Tuesday, June 5, 2012

Self-Publishers: The Problems with Statistics

by Stella Atrium
6/5/12

_________________________________

I had a screaming fight one time with my brother about which brought in the most money – Chicago sports franchises or Chicago museums.  My stubborn stance was that museums had long hours and no off-season.  He insisted that one need only look at the stadiums and know sports fans live here.  Soldier_field

Chicago is home to great sport franchises – Chicago Cubs (go Cubs!), White Sox, Chicago Bulls, Chicago Bears, Chicago Blackhawk and more.  Then we have the college teams including DePaul Blue Demons (yeah, Demons!).

Chicago is also home to world-class museums – The Art Institute (of which I am a graduate), The Field Museum, The Shedd Aquarium, The Planetarium, The Museum of Science and Industry – and those are just the ones along Lake Shore Drive. 

So… which brings in the most money? Care to vote?

Art_InstituteOf course, I wouldn’t blog about a fight that I lost – dead giveaway.  The museums bring in half again as much money as sports in Chicago.

Statistics can be surprising.  Before computers were ubiquitous enough to compile cross-platform statistics, information was gathered in a more casual manner.  An urban legend holds that for music lists, compilers called their favorite stores along the East Coast and asked the store owner what was selling.  Of course, the music store owner named his favorite artists as best-selling – in rock, funk, classical, rap, or easy listening genres.  When the real statistics were published for the first time in the late 1980s – Garth Brooks outsold them all.

Here’s a caution for self-publishers.

Statistics that include all ebooks for a quick look at what’s selling are impacted by the fact the romance novels outsell all other genres.  The most successful indie ebook writers/marketers are women, because the biggest fan base is women who read romance.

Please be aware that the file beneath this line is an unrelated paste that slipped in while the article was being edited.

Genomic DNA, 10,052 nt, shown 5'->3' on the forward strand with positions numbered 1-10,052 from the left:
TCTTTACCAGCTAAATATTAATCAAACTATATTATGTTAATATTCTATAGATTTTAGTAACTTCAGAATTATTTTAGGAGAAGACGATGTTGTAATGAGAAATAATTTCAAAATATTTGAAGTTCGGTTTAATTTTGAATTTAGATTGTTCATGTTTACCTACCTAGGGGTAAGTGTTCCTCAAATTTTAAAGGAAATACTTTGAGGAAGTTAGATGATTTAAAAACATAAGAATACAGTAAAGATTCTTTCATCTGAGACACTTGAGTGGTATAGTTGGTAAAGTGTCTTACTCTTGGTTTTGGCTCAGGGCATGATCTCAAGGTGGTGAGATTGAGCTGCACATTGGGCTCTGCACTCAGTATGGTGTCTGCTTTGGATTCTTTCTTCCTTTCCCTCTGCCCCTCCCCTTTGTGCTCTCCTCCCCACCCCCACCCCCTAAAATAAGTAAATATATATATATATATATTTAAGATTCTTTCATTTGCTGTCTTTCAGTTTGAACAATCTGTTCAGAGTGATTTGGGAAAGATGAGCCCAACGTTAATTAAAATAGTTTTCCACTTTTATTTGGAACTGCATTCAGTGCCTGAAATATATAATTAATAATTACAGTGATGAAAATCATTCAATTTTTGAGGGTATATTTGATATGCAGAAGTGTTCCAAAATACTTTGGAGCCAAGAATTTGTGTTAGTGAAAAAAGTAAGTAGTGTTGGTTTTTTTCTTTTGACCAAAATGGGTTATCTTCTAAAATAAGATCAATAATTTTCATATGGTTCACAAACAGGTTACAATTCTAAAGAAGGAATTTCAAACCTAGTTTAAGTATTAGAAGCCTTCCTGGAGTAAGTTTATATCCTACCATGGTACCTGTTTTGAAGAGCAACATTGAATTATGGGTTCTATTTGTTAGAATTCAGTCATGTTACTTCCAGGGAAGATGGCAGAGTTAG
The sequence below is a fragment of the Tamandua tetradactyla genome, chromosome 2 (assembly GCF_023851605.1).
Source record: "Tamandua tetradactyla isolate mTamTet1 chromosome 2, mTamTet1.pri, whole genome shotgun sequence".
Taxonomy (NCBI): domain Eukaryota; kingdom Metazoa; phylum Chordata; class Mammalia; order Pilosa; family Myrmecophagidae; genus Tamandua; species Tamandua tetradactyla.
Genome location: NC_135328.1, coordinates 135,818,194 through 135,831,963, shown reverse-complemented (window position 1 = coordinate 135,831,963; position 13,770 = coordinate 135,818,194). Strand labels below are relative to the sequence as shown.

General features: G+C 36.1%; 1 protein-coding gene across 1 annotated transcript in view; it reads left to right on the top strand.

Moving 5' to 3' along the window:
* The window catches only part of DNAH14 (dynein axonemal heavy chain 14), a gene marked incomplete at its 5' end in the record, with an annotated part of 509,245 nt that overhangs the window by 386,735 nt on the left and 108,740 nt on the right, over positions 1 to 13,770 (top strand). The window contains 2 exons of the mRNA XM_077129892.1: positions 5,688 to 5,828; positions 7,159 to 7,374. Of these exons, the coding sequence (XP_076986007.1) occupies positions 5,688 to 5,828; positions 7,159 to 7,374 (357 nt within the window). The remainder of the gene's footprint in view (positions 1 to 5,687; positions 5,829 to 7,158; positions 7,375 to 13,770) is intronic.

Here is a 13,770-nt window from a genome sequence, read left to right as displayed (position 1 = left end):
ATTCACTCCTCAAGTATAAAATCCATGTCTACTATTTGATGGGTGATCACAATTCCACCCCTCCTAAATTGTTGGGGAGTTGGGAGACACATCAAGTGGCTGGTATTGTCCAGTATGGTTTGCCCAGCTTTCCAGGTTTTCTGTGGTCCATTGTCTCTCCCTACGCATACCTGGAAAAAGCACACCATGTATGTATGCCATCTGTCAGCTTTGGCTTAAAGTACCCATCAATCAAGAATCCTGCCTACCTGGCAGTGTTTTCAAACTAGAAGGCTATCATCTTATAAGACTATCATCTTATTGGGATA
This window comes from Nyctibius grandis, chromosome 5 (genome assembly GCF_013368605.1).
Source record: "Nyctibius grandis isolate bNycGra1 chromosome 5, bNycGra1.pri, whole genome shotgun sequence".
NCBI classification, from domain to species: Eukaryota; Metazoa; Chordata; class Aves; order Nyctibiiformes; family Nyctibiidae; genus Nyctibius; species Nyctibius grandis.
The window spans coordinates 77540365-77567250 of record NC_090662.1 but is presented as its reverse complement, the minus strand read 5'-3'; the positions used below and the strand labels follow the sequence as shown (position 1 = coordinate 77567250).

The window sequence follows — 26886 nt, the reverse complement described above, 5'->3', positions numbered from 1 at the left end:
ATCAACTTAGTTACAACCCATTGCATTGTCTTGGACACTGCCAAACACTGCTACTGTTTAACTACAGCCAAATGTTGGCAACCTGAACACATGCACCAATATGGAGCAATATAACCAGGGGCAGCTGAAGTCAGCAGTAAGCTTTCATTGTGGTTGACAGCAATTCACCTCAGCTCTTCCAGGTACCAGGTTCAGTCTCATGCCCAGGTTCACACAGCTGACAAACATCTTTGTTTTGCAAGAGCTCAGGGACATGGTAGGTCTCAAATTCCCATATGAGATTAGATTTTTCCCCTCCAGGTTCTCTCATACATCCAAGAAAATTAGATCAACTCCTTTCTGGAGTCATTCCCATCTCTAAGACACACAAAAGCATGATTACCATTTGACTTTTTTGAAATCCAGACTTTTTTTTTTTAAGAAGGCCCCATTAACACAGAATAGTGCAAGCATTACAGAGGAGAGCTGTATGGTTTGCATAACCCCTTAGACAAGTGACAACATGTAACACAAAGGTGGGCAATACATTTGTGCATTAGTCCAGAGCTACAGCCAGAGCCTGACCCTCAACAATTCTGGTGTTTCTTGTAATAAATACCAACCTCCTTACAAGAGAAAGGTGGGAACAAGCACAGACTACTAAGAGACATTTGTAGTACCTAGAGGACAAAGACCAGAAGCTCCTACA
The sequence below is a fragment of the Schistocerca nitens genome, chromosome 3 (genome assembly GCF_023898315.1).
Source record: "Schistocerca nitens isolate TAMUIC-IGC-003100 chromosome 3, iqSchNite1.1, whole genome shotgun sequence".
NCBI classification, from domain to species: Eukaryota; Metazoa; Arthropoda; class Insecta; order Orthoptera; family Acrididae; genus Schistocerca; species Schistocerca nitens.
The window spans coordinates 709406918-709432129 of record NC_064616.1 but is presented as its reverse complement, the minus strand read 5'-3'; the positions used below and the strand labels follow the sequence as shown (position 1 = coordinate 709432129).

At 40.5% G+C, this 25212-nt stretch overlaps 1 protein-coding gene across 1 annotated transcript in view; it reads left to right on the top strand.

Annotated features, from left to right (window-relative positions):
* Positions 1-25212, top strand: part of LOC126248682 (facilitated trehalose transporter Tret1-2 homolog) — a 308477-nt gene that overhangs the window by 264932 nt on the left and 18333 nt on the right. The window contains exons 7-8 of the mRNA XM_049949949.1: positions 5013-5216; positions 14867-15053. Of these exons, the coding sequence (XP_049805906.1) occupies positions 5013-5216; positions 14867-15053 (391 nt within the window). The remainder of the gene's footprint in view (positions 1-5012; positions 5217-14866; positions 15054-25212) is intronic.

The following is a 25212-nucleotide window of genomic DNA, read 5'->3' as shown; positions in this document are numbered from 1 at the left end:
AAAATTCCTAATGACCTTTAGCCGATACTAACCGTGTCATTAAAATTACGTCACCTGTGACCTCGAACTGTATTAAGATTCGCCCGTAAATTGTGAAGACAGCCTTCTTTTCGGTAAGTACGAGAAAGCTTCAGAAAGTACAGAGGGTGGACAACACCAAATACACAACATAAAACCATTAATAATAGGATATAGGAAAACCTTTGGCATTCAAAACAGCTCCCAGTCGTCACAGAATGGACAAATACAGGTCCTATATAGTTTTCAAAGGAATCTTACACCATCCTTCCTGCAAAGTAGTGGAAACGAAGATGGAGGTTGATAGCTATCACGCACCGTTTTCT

For non-fiction writers, maybe with a story about the struggles of raising a child with cancer, do you really want to follow the methods used to sell romance? Racy cover, short paragraphs, paced story with few surprises, long backlist for branding.

For fantasy writers, do you really want to follow the methods used for selling Hunger Games?  If you have read the hype, but not the story, it’s about teenagers killing each other for sport.
HeartStone
My publisher tried to sell me a module where my new release HeartStone sits on THEIR website in a colorful page with bells and whistles about searching for favorite characters and tweeting friends for which page you’re currently on.  The sales person – selling me – said more than once: “This is how Hunger Games did it.”

Yes, and Nicole Kidman and I have the same color hair.  So why aren’t I married to a country-western star?

Here’s an alternative method of developing a fan base.  Look at what books are successful in your genre.  Non-fiction is especially treacherous for follow-the-leader because books for marketing that reach out to confused self-publishers sell almost as well as romance.

Fantasy writers should look at the successful marketing strategies of Robin Hobb (Farseer Trilogy and more) and Lois MacMaster Bujold (Curse of Chalion and more), for example.  Brandon Sanderson used this method, in part.  He’s from Australia but joins the conversations on Reddit where Hobb and Bujold are certain to appear.  He piggy-backs on their fan base to promote his similar works.

I like Mistborn by Sanderson. I like Theft of Swords by Sullivan.  I watch them for marketing techniques and to puzzle out what might work for me.

I’m not making my hair black, though, to fit into that group.  It’s me and Nicole Kidman all the way on that score…

2 comments:

Hildred said...

I think this is a great point to make. Just like how it's important to know where your story is coming from, it's important to know where the advice on how to market it is coming from. Even though my series is about death and destruction throughout the universe I wouldn't market it the same way as THG. I'm more likely to get a bigger response if I marketed it towards LGBT readers (who like fantasy, of course.) As for what happened with you, I saw it a lot during the Harry Potter hey-days when every YA fantasy book was somehow marketed like HP. Ended up with a lot of disappointed readers.

Stella Atrium said...

Hey, Hildred... I also had a marketer who wanted to lock into reviewers of romance because there are so many, and women...

The reviewers didn't like my story and didn't get the fantasy elements. Why weren't the men character acting as expected?

So be careful who you solicit for reviews. LOL

Post a Comment